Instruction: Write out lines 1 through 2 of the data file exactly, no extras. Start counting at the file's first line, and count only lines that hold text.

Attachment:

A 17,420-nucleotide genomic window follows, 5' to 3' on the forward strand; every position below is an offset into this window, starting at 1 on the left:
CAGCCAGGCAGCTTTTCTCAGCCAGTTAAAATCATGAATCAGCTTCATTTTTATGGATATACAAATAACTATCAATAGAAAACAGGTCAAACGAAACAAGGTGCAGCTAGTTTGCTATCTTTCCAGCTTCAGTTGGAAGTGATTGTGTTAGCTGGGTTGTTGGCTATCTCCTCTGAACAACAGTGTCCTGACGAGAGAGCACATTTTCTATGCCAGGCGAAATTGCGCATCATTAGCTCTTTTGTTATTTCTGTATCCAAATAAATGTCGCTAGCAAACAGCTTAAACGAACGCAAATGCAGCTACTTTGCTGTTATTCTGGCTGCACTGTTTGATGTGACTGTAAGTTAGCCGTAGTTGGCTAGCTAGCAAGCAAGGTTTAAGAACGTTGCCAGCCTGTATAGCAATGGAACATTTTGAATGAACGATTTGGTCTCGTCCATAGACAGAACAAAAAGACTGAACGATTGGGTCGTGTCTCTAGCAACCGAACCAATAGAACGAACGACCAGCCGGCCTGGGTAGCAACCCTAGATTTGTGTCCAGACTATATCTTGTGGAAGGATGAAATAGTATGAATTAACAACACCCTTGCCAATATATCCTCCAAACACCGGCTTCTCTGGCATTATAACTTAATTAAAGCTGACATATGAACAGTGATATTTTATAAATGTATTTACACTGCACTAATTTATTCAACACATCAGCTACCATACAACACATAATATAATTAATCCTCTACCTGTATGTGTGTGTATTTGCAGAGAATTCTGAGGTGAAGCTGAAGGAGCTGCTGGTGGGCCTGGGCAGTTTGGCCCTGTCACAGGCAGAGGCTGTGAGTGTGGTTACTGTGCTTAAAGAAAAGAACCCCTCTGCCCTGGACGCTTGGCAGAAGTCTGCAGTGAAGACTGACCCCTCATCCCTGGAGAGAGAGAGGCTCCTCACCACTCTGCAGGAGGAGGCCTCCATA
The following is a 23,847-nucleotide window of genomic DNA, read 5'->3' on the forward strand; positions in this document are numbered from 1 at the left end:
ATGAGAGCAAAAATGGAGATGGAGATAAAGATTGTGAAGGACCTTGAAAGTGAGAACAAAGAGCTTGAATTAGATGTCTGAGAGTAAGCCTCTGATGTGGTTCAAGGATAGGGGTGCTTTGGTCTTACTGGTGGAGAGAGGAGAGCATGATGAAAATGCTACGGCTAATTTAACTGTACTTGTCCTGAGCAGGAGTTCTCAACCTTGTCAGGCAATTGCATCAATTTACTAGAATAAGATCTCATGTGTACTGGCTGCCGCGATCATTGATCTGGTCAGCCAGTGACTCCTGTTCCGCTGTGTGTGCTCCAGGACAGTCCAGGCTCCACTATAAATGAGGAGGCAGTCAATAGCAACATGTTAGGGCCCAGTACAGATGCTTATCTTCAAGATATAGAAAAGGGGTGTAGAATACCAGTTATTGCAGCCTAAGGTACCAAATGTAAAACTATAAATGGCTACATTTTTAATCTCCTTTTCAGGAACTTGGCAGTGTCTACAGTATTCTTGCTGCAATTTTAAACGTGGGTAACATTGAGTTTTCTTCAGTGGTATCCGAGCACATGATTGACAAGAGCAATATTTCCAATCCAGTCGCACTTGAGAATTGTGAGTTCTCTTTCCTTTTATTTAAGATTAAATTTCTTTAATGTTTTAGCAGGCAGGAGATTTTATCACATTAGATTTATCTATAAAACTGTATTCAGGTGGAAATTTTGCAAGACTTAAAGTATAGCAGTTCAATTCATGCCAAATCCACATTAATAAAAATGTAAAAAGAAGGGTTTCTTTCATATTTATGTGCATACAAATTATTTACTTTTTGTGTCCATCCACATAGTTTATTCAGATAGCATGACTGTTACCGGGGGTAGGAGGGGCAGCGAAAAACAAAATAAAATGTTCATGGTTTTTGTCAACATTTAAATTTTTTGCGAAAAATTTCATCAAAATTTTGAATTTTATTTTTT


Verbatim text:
A 17,420-nucleotide genomic window follows, 5' to 3' on the forward strand; every position below is an offset into this window, starting at 1 on the left:
CAGCCAGGCAGCTTTTCTCAGCCAGTTAAAATCATGAATCAGCTTCATTTTTATGGATATACAAATAACTATCAATAGAAAACAGGTCAAACGAAACAAGGTGCAGCTAGTTTGCTATCTTTCCAGCTTCAGTTGGAAGTGATTGTGTTAGCTGGGTTGTTGGCTATCTCCTCTGAACAACAGTGTCCTGACGAGAGAGCACATTTTCTATGCCAGGCGAAATTGCGCATCATTAGCTCTTTTGTTATTTCTGTATCCAAATAAATGTCGCTAGCAAACAGCTTAAACGAACGCAAATGCAGCTACTTTGCTGTTATTCTGGCTGCACTGTTTGATGTGACTGTAAGTTAGCCGTAGTTGGCTAGCTAGCAAGCAAGGTTTAAGAACGTTGCCAGCCTGTATAGCAATGGAACATTTTGAATGAACGATTTGGTCTCGTCCATAGACAGAACAAAAAGACTGAACGATTGGGTCGTGTCTCTAGCAACCGAACCAATAGAACGAACGACCAGCCGGCCTGGGTAGCAACCCTAGATTTGTGTCCAGACTATATCTTGTGGAAGGATGAAATAGTATGAATTAACAACACCCTTGCCAATATATCCTCCAAACACCGGCTTCTCTGGCATTATAACTTAATTAAAGCTGACATATGAACAGTGATATTTTATAAATGTATTTACACTGCACTAATTTATTCAACACATCAGCTACCATACAACACATAATATAATTAATCCTCTACCTGTATGTGTGTGTATTTGCAGAGAATTCTGAGGTGAAGCTGAAGGAGCTGCTGGTGGGCCTGGGCAGTTTGGCCCTGTCACAGGCAGAGGCTGTGAGTGTGGTTACTGTGCTTAAAGAAAAGAACCCCTCTGCCCTGGACGCTTGGCAGAAGTCTGCAGTGAAGACTGACCCCTCATCCCTGGAGAGAGAGAGGCTCCTCACCACTCTGCAGGAGGAGGCCTCCATA